Macho drivers, clouds of dust. Steve McKenna takes to the road, by bike.
Its nickname – and reputation – should be enough to scare anyone off. Notorious for its hairpin bends, vertiginous drops, unpredictable surfaces and kamikaze drivers, the world's most dangerous road has claimed thousands of lives since opening between La Paz and Coroico in the 1930s. Yet these days the North Yungas road is a mecca for cyclists seeking an almighty adrenaline rush.
A few years ago, I wouldn't have gone anywhere near it but the unveiling of a new bypass has cut traffic dramatically from the riskier, second half of the 69-kilometre downhill route, while the first half takes place on good-quality asphalt. Tourists of all ages and fitness levels are now signing up for guided tours.
Mine is being led by Omar, a likeable twenty-something Bolivian. The air is thin and devilishly cold as we begin our descent at La Cumbre, a dizzying mountain pass 4600 metres above sea level. A stark white statue of Christ looms over us but, as we veer downhill, the surroundings become so bleak it feels like we're descending into some kind of chilly version of hell.
To my left hulks a menacing ridge of craggy, ice-clawed black Andean peaks; to my right, it's like the earth has opened up and spawned a deep canyon, which is choked with murky grey clouds.
If I'm not careful, I'll end up at the bottom of it. Despite the decent surface, there's a fair amount of motorised mayhem to negotiate and as horn-tooting buses, trucks and vans gradually nudge me towards a cliff edge conspicuous by its lack of crash barriers, I tighten my grip on the handlebars and concentrate like never before.
Thirty kilometres from La Cumbre, the road branches into two routes. Both descend towards the town of Coroico, which sits about 1500 metres above sea level. Whereas most vehicles continue on the new two-way road, we spiral off on to an old gravel track that is initially barely wider than a car.
Pebbles and boulders are strewn across it. A few flimsy shrub bushes are all that protect us from a drop of 600 metres. Until the opening of the bypass, about 300 people a year died on this road. The victims were mainly bus passengers and truckers. Most died during the rainy season (November to April) when the surface turned muddy and slippery.
While some accidents were unavoidable, reckless, macho drivers were blamed for many. Some drove sleep-deprived, others guzzled alcohol and chewed coca leaves – while asking Pachamama, a goddess revered by the indigenous people of the Andes, for a safe passage. Their prayers weren't always answered.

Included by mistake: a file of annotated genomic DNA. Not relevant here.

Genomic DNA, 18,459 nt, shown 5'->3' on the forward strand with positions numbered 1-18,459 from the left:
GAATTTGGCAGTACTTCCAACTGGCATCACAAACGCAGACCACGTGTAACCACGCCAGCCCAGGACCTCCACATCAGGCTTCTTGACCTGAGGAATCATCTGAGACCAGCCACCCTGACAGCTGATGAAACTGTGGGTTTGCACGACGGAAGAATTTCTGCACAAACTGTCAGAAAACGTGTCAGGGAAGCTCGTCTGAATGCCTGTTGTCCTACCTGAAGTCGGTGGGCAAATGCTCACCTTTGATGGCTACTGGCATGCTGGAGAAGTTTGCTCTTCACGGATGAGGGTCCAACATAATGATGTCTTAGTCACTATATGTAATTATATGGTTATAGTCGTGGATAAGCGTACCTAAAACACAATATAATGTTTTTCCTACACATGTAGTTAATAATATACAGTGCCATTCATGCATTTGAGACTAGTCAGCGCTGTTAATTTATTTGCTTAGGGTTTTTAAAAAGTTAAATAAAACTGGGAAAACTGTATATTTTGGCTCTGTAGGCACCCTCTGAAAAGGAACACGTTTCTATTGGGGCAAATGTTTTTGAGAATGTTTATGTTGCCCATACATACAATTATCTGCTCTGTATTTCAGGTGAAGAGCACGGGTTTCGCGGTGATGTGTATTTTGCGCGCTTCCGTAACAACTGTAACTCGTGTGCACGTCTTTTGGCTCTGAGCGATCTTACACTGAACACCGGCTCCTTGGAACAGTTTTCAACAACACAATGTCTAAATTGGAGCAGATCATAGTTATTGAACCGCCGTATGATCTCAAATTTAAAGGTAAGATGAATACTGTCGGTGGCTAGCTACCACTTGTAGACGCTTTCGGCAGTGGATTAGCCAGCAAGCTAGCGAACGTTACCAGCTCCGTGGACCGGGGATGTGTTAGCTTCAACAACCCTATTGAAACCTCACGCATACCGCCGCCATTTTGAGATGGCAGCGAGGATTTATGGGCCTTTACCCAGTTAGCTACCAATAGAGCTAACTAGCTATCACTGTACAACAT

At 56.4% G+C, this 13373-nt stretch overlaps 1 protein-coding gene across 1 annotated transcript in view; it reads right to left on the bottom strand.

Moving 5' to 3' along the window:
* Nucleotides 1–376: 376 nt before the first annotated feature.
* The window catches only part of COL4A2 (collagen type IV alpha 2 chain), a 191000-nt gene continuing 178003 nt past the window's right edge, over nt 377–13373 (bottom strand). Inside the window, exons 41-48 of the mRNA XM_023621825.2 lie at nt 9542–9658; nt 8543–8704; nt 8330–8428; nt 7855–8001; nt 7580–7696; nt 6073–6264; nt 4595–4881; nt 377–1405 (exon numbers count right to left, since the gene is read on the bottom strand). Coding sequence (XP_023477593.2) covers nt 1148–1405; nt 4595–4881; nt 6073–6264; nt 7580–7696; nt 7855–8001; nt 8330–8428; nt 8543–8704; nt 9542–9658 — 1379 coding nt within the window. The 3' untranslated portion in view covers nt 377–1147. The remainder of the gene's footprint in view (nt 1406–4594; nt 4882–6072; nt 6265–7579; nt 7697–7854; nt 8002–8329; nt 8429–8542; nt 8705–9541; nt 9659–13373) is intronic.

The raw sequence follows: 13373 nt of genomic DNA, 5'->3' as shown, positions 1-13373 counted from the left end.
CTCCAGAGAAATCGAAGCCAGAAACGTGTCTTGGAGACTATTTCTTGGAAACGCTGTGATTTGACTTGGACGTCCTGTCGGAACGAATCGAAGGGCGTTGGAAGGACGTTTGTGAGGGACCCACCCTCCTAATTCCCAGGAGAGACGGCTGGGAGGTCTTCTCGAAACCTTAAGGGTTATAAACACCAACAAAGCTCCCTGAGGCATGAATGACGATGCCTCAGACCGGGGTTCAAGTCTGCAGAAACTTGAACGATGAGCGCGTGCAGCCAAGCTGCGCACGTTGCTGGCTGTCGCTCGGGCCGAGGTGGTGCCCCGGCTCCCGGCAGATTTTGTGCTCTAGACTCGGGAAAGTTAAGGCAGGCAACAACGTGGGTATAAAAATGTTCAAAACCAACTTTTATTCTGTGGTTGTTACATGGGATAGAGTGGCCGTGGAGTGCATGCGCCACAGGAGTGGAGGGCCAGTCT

Although it was widely known by the moniker the Death Road, in 1995 the Inter-American Development Bank labelled it the "world's most dangerous road" – a name that cycling tour companies have latched on to with aplomb. Thankfully our bikes seem perfect for the bumpy drama facing us. Valued at about $4000 each, they're blessed with rock-solid suspension, ultra-reactive hydraulic brakes and fat tyres with a super grip.
At first, everyone plods along the gravel like a snail. But it becomes apparent that the slower you go, the more juddering – and painful – the journey will be, especially for your hands.
However, it's only when the snaking track widens and the cliff edges are bordered by thicker bush growth that I feel confident enough to loosen my grip on the brakes. When I do, I experience some of the biggest adrenaline buzzes of my life. Omar ensures that we don't get carried away, stopping every 10 or 15 minutes to talk us through the next section. In any case, salutatory warnings against complacency are everywhere.
Crosses and memorial sites dot the roadsides, with one in particular drawing a collective lump to our throats. It pays tribute to a 22-year-old backpacker who was killed in May. A makeshift wooden barrier covers the spot from which he tumbled. As we stare at it, a small truck whizzes past, churning up a blinding cloud of dust. We hope it's the last, too.
Despite the road's morbid overtones, it's quite beautiful. The top is arid, bleak and bone-chillingly cold but as we descend a lush, balmy subtropical Eden-like world of green forested mountainsides, flowers and coca plantations greets us. Eagles swoop above our helmets and birdsong peppers the air.
The picturesque Yunga Valleys, as they're known, separate Bolivia's mountainous plain from the Amazonian rainforests and they're a feast for the senses.
Five hours after leaving La Cumbre, we skirt through shallow creeks and roll into Coroico, where locals are carrying machetes and lugging giant bags of coca leaves on their shoulders.
A few minutes later, Omar signals for us to stop. “Congratulations,” he says, his smile widening. “You've survived the world's most dangerous road.” Sweaty and tired but happy and relieved, we all agree it was an incredible experience; one that, despite the potential pitfalls, we'd do again.
Lan Chile flies from Sydney to La Paz via Santiago. See lan.com.
WHERE TO STAY
Doubles at the cosy three-star Hotel Rosario in La Paz are available from 380 bolivianos ($65) a night. See hotelrosario.com/la-paz.
B-Side Adventures (bside-adventures.com) offers guided cycling tours of the "world's most dangerous road", priced from 440 bolivianos. This includes all equipment, snacks and lunch, plus CD and video footage of your ride.